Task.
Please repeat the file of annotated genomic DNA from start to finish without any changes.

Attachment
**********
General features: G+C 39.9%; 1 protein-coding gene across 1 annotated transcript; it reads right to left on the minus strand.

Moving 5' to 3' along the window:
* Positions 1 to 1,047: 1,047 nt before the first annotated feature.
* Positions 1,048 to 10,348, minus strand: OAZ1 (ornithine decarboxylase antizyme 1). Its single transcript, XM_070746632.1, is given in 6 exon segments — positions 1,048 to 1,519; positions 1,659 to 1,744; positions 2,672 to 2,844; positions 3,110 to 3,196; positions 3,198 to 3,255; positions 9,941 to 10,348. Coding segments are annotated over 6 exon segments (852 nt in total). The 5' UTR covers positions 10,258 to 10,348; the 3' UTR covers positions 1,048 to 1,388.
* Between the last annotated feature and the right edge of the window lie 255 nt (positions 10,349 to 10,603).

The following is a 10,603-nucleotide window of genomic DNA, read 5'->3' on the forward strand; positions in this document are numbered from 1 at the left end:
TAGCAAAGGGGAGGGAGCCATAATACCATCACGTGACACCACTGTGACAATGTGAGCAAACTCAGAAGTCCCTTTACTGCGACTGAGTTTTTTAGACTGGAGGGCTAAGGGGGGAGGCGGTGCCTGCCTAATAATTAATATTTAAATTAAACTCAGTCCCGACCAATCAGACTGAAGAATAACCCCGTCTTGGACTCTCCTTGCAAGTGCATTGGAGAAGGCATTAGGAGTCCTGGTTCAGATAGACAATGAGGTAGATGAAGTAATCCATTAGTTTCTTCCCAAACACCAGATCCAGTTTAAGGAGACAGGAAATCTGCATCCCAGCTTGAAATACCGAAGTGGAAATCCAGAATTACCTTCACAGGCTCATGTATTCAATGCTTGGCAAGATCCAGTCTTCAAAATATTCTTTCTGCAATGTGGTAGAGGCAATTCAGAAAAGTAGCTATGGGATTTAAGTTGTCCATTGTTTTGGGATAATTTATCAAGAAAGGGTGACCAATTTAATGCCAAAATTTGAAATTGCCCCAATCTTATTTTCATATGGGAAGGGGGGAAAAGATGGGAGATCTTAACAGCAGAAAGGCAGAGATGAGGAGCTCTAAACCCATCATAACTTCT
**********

General features: G+C 39.9%; 1 protein-coding gene across 1 annotated transcript; it reads right to left on the minus strand.

Moving 5' to 3' along the window:
* Positions 1 to 1,047: 1,047 nt before the first annotated feature.
* Positions 1,048 to 10,348, minus strand: OAZ1 (ornithine decarboxylase antizyme 1). Its single transcript, XM_070746632.1, is given in 6 exon segments — positions 1,048 to 1,519; positions 1,659 to 1,744; positions 2,672 to 2,844; positions 3,110 to 3,196; positions 3,198 to 3,255; positions 9,941 to 10,348. Coding segments are annotated over 6 exon segments (852 nt in total). The 5' UTR covers positions 10,258 to 10,348; the 3' UTR covers positions 1,048 to 1,388.
* Between the last annotated feature and the right edge of the window lie 255 nt (positions 10,349 to 10,603).

The following is a 10,603-nucleotide window of genomic DNA, read 5'->3' on the forward strand; positions in this document are numbered from 1 at the left end:
TAGCAAAGGGGAGGGAGCCATAATACCATCACGTGACACCACTGTGACAATGTGAGCAAACTCAGAAGTCCCTTTACTGCGACTGAGTTTTTTAGACTGGAGGGCTAAGGGGGGAGGCGGTGCCTGCCTAATAATTAATATTTAAATTAAACTCAGTCCCGACCAATCAGACTGAAGAATAACCCCGTCTTGGACTCTCCTTGCAAGTGCATTGGAGAAGGCATTAGGAGTCCTGGTTCAGATAGACAATGAGGTAGATGAAGTAATCCATTAGTTTCTTCCCAAACACCAGATCCAGTTTAAGGAGACAGGAAATCTGCATCCCAGCTTGAAATACCGAAGTGGAAATCCAGAATTACCTTCACAGGCTCATGTATTCAATGCTTGGCAAGATCCAGTCTTCAAAATATTCTTTCTGCAATGTGGTAGAGGCAATTCAGAAAAGTAGCTATGGGATTTAAGTTGTCCATTGTTTTGGGATAATTTATCAAGAAAGGGTGACCAATTTAATGCCAAAATTTGAAATTGCCCCAATCTTATTTTCATATGGGAAGGGGGGAAAAGATGGGAGATCTTAACAGCAGAAAGGCAGAGATGAGGAGCTCTAAACCCATCATAACTTCT